MONTAUK, NY — With a number of shark sightings closing beaches on Long Island recently — and with a great white shark headed toward Long Island from New Jersey on Tuesday —residents have been wondering if it’s safe to go in the water.

Chris Fischer, founder of the not-for-profit Ocearch research organization, said a Montauk shark “nursery” discovered in 2016 has seen a “steady increase” in its population of white sharks.

Female sharks tend to head to Montauk in the late spring and early summer to drop off their pups and then depart; right now, there are a “bunch of baby shark pups” on the South Shore that are about a month old, “under the menhaden, chasing squid and mackerel around,” he said.

There is also a populations of baby white sharks from one to three years old, who are in the Montauk area and will head north in the coming weeks, Fischer said.

“All indications are that we’re doing quite well in the nursery,” Fischer said. He added that the growth in the white shark population is important for commercial and recreational fisheries and “so our grandchildren can eat fresh fish in the future. All those baby white sharks are our future balance keepers,” he said.

And, Fischer said, the Ocearch tracker indicates that a great white shark, “Miss May,” named after Mayport, the future home of Ocearch in Jacksonville, is far off the coast of Atlantic City.

“She’s northbound and heading our way,” he said. “If she repeats her migratory path, she should be passing Montauk in the coming days.”

After her foray to the Hamptons, Miss May will head up to Cape Cod, where she will spend the later part of the summer, Fischer said.

The white sharks, he said, keep the seal from depleting fish stock in area waters. Even one great white shark in the water can keep seals on the beach and prevent them eating all the other types of fish in the water, he said.

Having even the one shark in the area can mean seals will eat a quarter of what they normally would, Fischer said. “Without that shark, there are hundreds of seals that can ‘over-forage’ and wipe out cod, mackerel, and lobster,” he said. “Baby white sharks are moving up the entire South Shore of Long Island” and keeping the waters balanced, he said.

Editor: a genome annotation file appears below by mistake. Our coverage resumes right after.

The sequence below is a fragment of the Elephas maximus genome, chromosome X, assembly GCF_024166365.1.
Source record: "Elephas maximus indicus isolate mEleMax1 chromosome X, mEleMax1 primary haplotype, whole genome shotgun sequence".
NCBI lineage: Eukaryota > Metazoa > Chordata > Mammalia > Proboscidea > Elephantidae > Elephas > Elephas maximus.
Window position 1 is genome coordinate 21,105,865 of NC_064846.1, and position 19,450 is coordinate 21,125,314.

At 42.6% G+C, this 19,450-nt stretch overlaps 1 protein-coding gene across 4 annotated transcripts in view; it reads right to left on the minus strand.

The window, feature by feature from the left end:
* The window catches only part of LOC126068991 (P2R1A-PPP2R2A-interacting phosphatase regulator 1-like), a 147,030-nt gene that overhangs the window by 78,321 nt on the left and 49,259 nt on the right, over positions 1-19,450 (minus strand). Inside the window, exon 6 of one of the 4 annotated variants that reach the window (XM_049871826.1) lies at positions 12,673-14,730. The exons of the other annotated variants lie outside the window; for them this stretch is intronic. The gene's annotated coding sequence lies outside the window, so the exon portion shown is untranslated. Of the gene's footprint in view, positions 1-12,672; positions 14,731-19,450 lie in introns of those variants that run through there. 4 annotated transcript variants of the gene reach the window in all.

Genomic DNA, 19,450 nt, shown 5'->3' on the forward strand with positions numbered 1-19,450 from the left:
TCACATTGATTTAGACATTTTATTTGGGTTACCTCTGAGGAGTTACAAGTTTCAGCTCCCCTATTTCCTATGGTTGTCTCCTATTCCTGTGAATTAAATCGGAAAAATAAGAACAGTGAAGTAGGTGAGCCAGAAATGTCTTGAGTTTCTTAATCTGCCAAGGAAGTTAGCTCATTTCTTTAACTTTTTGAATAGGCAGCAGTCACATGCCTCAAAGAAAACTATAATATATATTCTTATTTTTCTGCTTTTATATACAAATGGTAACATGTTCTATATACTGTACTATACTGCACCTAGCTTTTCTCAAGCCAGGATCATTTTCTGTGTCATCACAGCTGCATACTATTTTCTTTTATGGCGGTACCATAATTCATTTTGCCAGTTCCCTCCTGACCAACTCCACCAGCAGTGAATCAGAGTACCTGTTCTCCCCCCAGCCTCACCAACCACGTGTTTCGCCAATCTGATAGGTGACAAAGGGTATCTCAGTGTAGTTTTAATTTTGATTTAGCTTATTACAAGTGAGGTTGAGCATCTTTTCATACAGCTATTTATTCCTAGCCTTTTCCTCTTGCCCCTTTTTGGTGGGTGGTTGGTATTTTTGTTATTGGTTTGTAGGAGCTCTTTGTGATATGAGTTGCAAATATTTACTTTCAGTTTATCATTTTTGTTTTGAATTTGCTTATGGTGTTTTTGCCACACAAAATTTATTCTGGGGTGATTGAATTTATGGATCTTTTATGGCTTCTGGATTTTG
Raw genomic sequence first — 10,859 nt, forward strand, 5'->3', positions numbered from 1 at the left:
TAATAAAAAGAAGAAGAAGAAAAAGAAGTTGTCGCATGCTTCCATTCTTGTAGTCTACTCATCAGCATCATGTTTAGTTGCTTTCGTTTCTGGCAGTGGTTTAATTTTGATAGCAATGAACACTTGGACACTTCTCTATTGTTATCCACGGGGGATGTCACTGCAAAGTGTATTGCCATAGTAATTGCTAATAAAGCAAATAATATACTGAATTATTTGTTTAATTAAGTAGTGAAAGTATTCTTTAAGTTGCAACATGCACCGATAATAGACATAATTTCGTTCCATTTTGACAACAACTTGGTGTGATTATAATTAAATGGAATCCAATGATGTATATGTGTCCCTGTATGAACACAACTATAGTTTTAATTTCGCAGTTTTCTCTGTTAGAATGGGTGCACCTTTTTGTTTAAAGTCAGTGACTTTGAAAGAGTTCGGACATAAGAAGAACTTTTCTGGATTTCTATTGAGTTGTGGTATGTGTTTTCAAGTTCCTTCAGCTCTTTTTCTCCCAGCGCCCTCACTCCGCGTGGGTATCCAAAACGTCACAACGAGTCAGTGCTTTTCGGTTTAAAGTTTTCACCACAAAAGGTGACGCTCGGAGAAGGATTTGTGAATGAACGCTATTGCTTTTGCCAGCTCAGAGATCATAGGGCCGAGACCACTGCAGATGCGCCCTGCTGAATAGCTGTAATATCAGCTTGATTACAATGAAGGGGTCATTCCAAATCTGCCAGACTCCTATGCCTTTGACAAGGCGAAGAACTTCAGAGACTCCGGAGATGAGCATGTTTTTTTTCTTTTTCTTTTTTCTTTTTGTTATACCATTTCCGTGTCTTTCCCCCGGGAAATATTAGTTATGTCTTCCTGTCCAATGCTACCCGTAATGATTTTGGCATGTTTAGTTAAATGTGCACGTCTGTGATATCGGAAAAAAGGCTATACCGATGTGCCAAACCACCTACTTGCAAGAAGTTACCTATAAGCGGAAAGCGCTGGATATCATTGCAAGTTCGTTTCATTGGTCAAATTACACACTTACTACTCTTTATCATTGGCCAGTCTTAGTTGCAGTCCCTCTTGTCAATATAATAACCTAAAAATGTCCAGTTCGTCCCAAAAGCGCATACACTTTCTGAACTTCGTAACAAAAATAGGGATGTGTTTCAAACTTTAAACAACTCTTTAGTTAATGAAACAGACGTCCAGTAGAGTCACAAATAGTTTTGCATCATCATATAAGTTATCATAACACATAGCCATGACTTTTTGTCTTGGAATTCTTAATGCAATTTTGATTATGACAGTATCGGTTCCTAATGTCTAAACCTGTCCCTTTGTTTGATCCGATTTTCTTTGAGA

Don’t go swimming “dressed like shark food,” expert says

“People have this fear of sharks,” Fischer said. “They look out and see a little 4 or 5-foot shark, eating something the size of menhaden or a small squid or mackerel — it’s not something you need to be too worried about.”

It’s not until sharks are much older and about 10 to 12-feet long that they begin to target larger prey such as seals, he said.

Common sense in the water is key, Fischer said: “Don’t go swimming looking like a seal,” he said. “But people do that every day. They put on wetsuits, dressed up like shark food, when they are going swimming with real shark food. Those are the kinds of things you want to avoid.”

Even “dressed up like shark food,” most of the time, sharks can tell the difference between a human and a seal, Fischer said.

Another tip, he said, is not to go swimming if there is a good amount of activity, such as birds swooping down to feed on bait, with seals in the area. “Don’t swim out in the middle of that. The food chain is happening and if there is a large white shark in the area, it will be there, balancing the system,” Fischer said. “Just think about it as if you were going for hike in the forest and you know mountain lions were tracking deer. You would probably walk in the opposite direction; you wouldn’t walk into the middle of that. Humans seem not to apply the same type of logic in the ocean as we do in the forest. Once your out into the waves, deep into the ocean, you’re deep into the wilderness and anything can happen. It’s not a swimming pool.”

Fischer added: “Be practical, look at what’s going on. Make good, safe decisions, use common sense — and enjoy the ocean.”

Montauk shark nursery sparks uptick in population

Sharks have been making an appearance in East End waters in recent years.

Christopher Paparo, manager of Stony Brook Southampton’s marine sciences center, said at one time, sharks were very common in area waters. “They have been heavily fished and their numbers have dropped. Due to regulations and better environmental conditions, we have seen some species returning to where they once roamed.”

Paparo said a sandbar, or brown, shark was even spotted in shallow waters off the Mattituck coast last summer. “It should also be pointed out, that these are prohibited species and even targeting them is against the law,” he said.